The new Act will safeguard the right to freedom of speech and protect national unity, says Prime Minister Najib.
The 1948 law, which was often used to allegedly silence and intimidate opposition, is to be replaced with a new National Harmony Act, Najib said in a speech at the Attorney General’s Chambers dinner here.
The country’s sixth premier said the new Act will safeguard the right to freedom of speech while protecting national unity by preventing the incitement of religious or ethnic hatred.
The move will likely be seen as another round of election push as Najib tries to redeem his ruling coalition’s record losses in 2008 general election at the upcoming national polls which must be held by April 2013.
Najib also said that he has instructed Attorney General Abdul Gani Patail to hold a full public consultation before the new legislation is drafted to ensure that the views of all Malaysians are represented.
“The Sedition Act represents a bygone era in our country and with today’s announcement we mark another step forward in Malaysia’s development.
“The new National Harmony Act will balance the right of freedom of expression as enshrined in the Constitution, while at the same time ensuring that all races and religions are protected,” he said.
“Our country’s strength lies in its diversity. The new Act underlines my commitment to nurturing the spirit of harmony and mutual respect that has been the foundation of our stability and success,” added the prime minister.
Series of reforms
Najib’s announcement today follows a series of reforms initiated by his government. These reforms, all of which have been implemented rapidly, include:
- Ending Malaysia’s State of Emergency, by revoking all three existing proclamation of emergencies and their legislations;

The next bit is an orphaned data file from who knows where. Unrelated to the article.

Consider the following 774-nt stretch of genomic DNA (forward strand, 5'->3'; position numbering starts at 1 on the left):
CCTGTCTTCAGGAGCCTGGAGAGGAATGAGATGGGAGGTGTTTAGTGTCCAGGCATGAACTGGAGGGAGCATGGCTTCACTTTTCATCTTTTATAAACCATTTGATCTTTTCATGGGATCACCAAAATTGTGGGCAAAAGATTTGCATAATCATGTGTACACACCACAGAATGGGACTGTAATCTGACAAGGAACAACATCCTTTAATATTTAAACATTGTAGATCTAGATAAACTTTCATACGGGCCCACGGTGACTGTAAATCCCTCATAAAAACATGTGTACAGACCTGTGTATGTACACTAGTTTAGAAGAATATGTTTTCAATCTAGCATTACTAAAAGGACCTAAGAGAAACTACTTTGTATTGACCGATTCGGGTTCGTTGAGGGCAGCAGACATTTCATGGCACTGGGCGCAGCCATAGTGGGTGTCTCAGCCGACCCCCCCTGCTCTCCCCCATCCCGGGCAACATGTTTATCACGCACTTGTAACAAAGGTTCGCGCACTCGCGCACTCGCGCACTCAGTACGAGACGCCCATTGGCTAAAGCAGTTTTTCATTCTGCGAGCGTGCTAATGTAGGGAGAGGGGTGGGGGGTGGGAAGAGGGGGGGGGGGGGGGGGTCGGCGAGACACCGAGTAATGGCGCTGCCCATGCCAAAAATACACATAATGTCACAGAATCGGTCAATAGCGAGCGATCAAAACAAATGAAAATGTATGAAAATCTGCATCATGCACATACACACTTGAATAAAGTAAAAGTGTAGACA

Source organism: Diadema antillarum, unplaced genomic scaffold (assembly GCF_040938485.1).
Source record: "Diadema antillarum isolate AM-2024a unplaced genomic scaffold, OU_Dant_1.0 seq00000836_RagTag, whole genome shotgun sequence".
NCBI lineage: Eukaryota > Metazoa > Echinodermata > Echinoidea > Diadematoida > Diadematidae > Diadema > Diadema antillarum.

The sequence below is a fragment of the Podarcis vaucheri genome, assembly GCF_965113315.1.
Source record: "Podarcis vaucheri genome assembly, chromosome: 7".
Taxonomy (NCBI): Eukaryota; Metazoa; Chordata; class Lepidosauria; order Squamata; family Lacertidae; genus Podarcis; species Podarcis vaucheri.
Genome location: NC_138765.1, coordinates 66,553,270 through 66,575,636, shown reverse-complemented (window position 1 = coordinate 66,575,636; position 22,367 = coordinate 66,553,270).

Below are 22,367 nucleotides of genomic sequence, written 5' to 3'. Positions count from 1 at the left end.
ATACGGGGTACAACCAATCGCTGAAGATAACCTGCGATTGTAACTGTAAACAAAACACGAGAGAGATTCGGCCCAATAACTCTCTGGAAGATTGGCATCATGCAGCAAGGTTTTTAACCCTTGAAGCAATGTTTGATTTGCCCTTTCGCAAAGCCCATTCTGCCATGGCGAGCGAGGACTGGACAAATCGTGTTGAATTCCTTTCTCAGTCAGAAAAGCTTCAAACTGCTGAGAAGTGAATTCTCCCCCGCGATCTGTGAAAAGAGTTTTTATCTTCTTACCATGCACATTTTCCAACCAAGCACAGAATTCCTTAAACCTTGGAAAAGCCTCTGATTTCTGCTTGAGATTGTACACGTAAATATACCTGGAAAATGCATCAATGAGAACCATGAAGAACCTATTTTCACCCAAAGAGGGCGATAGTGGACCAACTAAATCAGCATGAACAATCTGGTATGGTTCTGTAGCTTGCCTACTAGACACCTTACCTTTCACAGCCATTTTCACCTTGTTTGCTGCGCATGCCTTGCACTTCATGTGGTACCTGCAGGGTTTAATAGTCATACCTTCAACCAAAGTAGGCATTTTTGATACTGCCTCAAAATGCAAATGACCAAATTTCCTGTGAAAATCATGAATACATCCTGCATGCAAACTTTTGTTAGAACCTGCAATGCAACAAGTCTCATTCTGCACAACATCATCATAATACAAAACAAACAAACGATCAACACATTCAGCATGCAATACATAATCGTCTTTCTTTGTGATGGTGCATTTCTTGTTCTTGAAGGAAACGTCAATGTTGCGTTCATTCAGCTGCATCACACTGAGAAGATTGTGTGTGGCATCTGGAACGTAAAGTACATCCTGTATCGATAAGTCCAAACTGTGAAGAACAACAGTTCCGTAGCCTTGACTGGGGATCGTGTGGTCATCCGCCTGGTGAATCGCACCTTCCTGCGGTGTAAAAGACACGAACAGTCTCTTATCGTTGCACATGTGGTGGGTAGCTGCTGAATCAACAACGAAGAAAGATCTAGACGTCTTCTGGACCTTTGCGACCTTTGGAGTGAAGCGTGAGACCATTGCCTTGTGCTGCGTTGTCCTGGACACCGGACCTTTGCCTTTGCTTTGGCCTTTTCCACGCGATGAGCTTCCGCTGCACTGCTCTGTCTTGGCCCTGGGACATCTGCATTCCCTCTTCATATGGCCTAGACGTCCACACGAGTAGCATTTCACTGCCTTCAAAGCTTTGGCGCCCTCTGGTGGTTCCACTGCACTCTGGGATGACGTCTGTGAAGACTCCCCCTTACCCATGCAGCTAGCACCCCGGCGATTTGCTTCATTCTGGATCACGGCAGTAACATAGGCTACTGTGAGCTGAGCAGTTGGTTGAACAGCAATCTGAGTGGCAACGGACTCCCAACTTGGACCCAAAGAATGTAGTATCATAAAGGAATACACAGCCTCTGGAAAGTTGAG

- The repeal of the colonial-era Internal Security Act and replacing it with the Security Offences (Special Measures) Act 2012, which limits detention without trial to 28 days;
- The introduction of the Printing Presses and Publications (Amendment) Bill, which removes the requirement for newspapers and printed publications to renew their license to print annually;
- A review of laws relating to freedom of assembly, resulting in the new Peaceful Assembly Act; and
- Amendments to the Universities and University Colleges Act to allow student participation in politics.
In an immediate reaction, the Institute for Democracy and Economic Affairs (Ideas) warmly welcomed the announcement, saying that this reform was long awaited by progressive Malaysians.
“This marks another important milestone in the prime minister’s transformation agenda,” Ideas’ chief executive Wan Saiful Wan Jan.
“We would have preferred if the Sedition Act is not replaced by anything at all, but, since the government will proceed with the replacement law, we congratulate the prime minister for staying true to his promise to put people first through this consultation.
“We urge the public and members of civil society to engage in this consultation process,” he added in a statement.
He said that the repeal of the Sedition Act should allow Malaysians to speak to each other without fearing possible legal repercussion for speaking our minds.
“It should also enable Malaysians to properly debate the effectiveness of our key democratic institutions. Of course this freedom comes with the responsibility to not slander or defame others,” he said.